Activity Introduction

Quick summary: Students investigate how recyclable material is sorted by applying some of their known properties. They focus on the science behind sorting at a MRF – Materials Recovery Facility. Students explain the entire loop for an aluminium can.    

This lesson has been developed as part of the Schools Recycle Right Challenge for Planet Ark’s National Recycling Week. Register your lesson or other activities so they can be counted towards the national achievement and to receive other free support materials.


Learning intentions: 

  • Students build an understanding of the differences amongst elements, compounds and mixtures. 
  • Students explore how properties of matter can help in separating mixtures.
  • Students learn about the processes of aluminium recycling.

21st century skills: 

  CommunicatingCritical Thinking   

Australian Curriculum Mapping

Year 8 Science:

  • Differences between elements, compounds and mixtures can be described at a particle level (ACSSU152)
  • Summarise data, from students’ own investigations and secondary sources, and use scientific understanding to identify relationships and draw conclusions (ACSIS145)
  • Reflect on the method used to investigate a question or solve a problem, including evaluating the quality of the data collected, and identify improvements to the method (ACSIS146)

Syllabus OutcomesSC4-7WS, SC4-6WS, SC4-16CW

Year level: 8

Time needed: 50 minutes

Level of teacher scaffolding: High – The experiments will need to be set up. Most students will need to be constantly asked leading questions if they are able to make the link between the experiments and the scientific principles. Magnetising aluminium is difficult to explain.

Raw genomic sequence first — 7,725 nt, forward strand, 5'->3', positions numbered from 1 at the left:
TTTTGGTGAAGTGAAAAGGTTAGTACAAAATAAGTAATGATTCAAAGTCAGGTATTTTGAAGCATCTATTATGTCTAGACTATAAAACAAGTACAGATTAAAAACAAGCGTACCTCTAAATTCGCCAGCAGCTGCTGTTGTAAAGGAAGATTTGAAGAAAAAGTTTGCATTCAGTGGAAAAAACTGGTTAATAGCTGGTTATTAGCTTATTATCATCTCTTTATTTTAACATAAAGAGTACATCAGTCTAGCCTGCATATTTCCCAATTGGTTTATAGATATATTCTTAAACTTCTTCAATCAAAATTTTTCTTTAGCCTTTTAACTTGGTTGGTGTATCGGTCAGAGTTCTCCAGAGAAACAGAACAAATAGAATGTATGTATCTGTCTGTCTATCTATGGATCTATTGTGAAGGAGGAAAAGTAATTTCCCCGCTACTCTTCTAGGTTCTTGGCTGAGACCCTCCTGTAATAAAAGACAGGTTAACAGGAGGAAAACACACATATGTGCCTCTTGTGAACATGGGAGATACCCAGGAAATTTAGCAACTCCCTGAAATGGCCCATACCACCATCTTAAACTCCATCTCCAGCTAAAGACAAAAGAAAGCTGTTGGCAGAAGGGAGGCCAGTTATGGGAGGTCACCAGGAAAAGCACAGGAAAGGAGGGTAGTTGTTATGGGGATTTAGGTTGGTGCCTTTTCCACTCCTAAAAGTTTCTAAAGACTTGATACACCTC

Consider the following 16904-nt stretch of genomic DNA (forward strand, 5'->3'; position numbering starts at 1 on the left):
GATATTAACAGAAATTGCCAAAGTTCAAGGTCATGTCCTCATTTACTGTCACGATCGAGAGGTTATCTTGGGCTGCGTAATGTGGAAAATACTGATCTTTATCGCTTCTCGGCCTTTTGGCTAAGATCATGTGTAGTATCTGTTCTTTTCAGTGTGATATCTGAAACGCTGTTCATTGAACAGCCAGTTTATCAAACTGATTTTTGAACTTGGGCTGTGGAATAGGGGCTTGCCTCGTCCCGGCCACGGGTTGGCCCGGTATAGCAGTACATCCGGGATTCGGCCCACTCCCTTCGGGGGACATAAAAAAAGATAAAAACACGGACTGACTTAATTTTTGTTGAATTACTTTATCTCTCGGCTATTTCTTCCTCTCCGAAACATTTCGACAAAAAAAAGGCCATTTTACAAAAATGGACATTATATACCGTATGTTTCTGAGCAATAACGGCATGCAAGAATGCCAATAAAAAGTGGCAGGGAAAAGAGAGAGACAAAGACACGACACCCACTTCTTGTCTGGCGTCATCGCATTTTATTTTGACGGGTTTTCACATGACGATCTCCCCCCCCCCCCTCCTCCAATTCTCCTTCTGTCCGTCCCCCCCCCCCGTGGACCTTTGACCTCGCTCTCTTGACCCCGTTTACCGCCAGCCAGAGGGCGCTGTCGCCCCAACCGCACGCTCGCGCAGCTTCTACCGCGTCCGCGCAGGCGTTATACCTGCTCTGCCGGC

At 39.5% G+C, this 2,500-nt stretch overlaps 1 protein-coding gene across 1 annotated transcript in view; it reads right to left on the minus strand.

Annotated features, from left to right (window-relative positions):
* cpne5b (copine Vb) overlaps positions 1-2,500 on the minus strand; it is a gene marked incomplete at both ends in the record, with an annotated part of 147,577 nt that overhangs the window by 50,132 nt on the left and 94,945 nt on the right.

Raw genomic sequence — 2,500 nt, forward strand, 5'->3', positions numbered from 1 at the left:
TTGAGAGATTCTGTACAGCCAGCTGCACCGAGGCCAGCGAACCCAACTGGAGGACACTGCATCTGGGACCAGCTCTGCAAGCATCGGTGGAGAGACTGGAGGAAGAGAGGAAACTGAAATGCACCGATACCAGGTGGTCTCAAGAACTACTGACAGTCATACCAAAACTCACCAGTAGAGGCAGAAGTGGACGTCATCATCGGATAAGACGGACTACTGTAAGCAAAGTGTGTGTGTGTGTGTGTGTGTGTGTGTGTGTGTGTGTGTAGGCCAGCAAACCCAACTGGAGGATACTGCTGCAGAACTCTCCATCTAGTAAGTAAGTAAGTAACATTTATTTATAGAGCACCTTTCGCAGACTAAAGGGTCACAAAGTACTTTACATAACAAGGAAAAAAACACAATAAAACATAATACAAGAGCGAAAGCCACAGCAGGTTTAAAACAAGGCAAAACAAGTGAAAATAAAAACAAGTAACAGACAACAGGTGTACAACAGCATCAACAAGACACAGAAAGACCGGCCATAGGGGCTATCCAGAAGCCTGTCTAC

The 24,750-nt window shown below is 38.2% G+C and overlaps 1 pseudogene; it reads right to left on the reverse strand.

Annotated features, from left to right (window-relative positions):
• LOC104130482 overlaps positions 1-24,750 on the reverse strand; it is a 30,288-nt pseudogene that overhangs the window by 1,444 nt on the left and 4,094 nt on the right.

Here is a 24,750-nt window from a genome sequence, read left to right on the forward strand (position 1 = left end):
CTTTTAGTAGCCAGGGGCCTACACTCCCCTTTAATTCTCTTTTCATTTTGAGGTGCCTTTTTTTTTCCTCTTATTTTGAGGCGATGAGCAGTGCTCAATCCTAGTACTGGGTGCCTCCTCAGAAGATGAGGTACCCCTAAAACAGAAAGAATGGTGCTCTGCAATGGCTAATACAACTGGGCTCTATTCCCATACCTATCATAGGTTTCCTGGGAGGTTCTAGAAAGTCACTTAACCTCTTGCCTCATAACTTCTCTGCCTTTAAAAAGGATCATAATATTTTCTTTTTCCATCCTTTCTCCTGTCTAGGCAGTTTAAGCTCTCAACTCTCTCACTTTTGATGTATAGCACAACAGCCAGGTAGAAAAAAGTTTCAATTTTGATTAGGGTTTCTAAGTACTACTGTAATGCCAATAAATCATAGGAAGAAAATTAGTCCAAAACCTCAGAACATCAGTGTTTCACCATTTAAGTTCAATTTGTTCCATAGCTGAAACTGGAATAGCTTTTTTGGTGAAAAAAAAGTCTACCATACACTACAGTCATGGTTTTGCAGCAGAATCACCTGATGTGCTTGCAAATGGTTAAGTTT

Resources needed: Magnets, clean steel and aluminium cans, a variety of plastics cut in squares, a few items of paper and glass cu, water, salt (NaCl), beakers.

Digital technology opportunities: Locate specific information from their local council website.

Assumed prior learning: Familiar with the plastics number code, have used magnets to find out which materials are attracted to them. 

Keywords: Mixture, magnetic, magnetic field, electricity, solution, salt, buoyancy, density, furnace, contamination.


Cool Australia’s curriculum team continually reviews and refines our resources to be in line with changes to the Australian Curriculum.

These Planet Ark resources were developed by Cool Australia with funding from the Alcoa Foundation.


Teacher Worksheet

Teacher Preparation

Overarching learning goals: Student explore the large scale problem of separating mixtures. They investigate some separation techniques used to recycle materials using the chemical properties of materials and demonstrate how the loop is closed when aluminium is recycling.  

Teacher content information: Most of Australia's recycling materials are picked up from the kerbside from dedicated recycle wheelie bins provided to each home. The collected material must then be sorted and bailed up to be transported to different recycling factories.

The sorting process needs to be achieved so that the materials are not contaminated with other materials.

The easiest material to extract is steel cans. A powerful magnet will extract all the large steel items. Under normal conditions aluminium is not magnetic. Metals that are attracted by a magnet do so because the outer electrons of the atoms line up. However if a magnet is moving, then aluminium and some other non-magnetic me

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Student Worksheet

Thought starters: What would you do if you made a drink of cordial that tastes too strong? Can you separate the water and cordial? 

Step 1: Introduction to sorting waste 

Sorting Your Recycling - Video 1

1. Recall what materials are being sorted at the MRF - Materials Recovery Facility?

Experiment 1 - Materials attracted to a magnet 

Which materials are attracted to a magnet?

Material Magnetic Non-magnetic
Steel cans
Aluminium cans

How can this be used to sort waste?

Experiment 2 – Making an aluminium can move 

1. Touch the magnet against an aluminium can. What happens?

2. Lay the can on its side so the lid faces you. Move the magnet back and forth over the can. Did the can react?

3. Try to move the magnet faster. Did the can have a stronger reaction?

4. How is magnetism different for aluminium compared with steel?

Experiment 3 – Plastics sink or swim A

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